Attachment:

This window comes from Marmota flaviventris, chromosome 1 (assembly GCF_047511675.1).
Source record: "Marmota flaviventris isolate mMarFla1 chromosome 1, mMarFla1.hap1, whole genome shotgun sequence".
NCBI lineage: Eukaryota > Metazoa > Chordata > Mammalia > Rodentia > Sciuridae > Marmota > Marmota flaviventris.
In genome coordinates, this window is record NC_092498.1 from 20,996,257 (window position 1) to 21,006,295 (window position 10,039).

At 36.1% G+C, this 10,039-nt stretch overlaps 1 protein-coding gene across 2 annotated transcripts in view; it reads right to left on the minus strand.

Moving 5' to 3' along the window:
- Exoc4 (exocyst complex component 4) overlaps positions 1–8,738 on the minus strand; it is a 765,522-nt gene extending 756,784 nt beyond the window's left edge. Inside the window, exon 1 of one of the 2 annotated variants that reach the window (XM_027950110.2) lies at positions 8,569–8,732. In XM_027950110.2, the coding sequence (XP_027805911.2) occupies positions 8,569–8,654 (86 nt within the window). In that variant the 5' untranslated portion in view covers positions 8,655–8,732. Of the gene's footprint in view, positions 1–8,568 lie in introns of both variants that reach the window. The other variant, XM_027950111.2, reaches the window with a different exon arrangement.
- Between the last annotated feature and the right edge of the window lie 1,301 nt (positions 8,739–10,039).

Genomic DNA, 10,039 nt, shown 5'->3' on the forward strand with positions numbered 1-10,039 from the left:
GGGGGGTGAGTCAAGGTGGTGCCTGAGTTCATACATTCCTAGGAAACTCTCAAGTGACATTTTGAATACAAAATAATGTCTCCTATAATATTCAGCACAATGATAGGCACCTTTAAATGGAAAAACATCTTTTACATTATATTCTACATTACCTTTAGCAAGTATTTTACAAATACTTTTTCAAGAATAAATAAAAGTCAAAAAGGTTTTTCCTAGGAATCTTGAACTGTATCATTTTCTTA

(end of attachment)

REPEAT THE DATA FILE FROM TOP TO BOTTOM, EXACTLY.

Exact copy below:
This window comes from Marmota flaviventris, chromosome 1 (assembly GCF_047511675.1).
Source record: "Marmota flaviventris isolate mMarFla1 chromosome 1, mMarFla1.hap1, whole genome shotgun sequence".
NCBI lineage: Eukaryota > Metazoa > Chordata > Mammalia > Rodentia > Sciuridae > Marmota > Marmota flaviventris.
In genome coordinates, this window is record NC_092498.1 from 20,996,257 (window position 1) to 21,006,295 (window position 10,039).

At 36.1% G+C, this 10,039-nt stretch overlaps 1 protein-coding gene across 2 annotated transcripts in view; it reads right to left on the minus strand.

Moving 5' to 3' along the window:
- Exoc4 (exocyst complex component 4) overlaps positions 1–8,738 on the minus strand; it is a 765,522-nt gene extending 756,784 nt beyond the window's left edge. Inside the window, exon 1 of one of the 2 annotated variants that reach the window (XM_027950110.2) lies at positions 8,569–8,732. In XM_027950110.2, the coding sequence (XP_027805911.2) occupies positions 8,569–8,654 (86 nt within the window). In that variant the 5' untranslated portion in view covers positions 8,655–8,732. Of the gene's footprint in view, positions 1–8,568 lie in introns of both variants that reach the window. The other variant, XM_027950111.2, reaches the window with a different exon arrangement.
- Between the last annotated feature and the right edge of the window lie 1,301 nt (positions 8,739–10,039).

Genomic DNA, 10,039 nt, shown 5'->3' on the forward strand with positions numbered 1-10,039 from the left:
GGGGGGTGAGTCAAGGTGGTGCCTGAGTTCATACATTCCTAGGAAACTCTCAAGTGACATTTTGAATACAAAATAATGTCTCCTATAATATTCAGCACAATGATAGGCACCTTTAAATGGAAAAACATCTTTTACATTATATTCTACATTACCTTTAGCAAGTATTTTACAAATACTTTTTCAAGAATAAATAAAAGTCAAAAAGGTTTTTCCTAGGAATCTTGAACTGTATCATTTTCTTA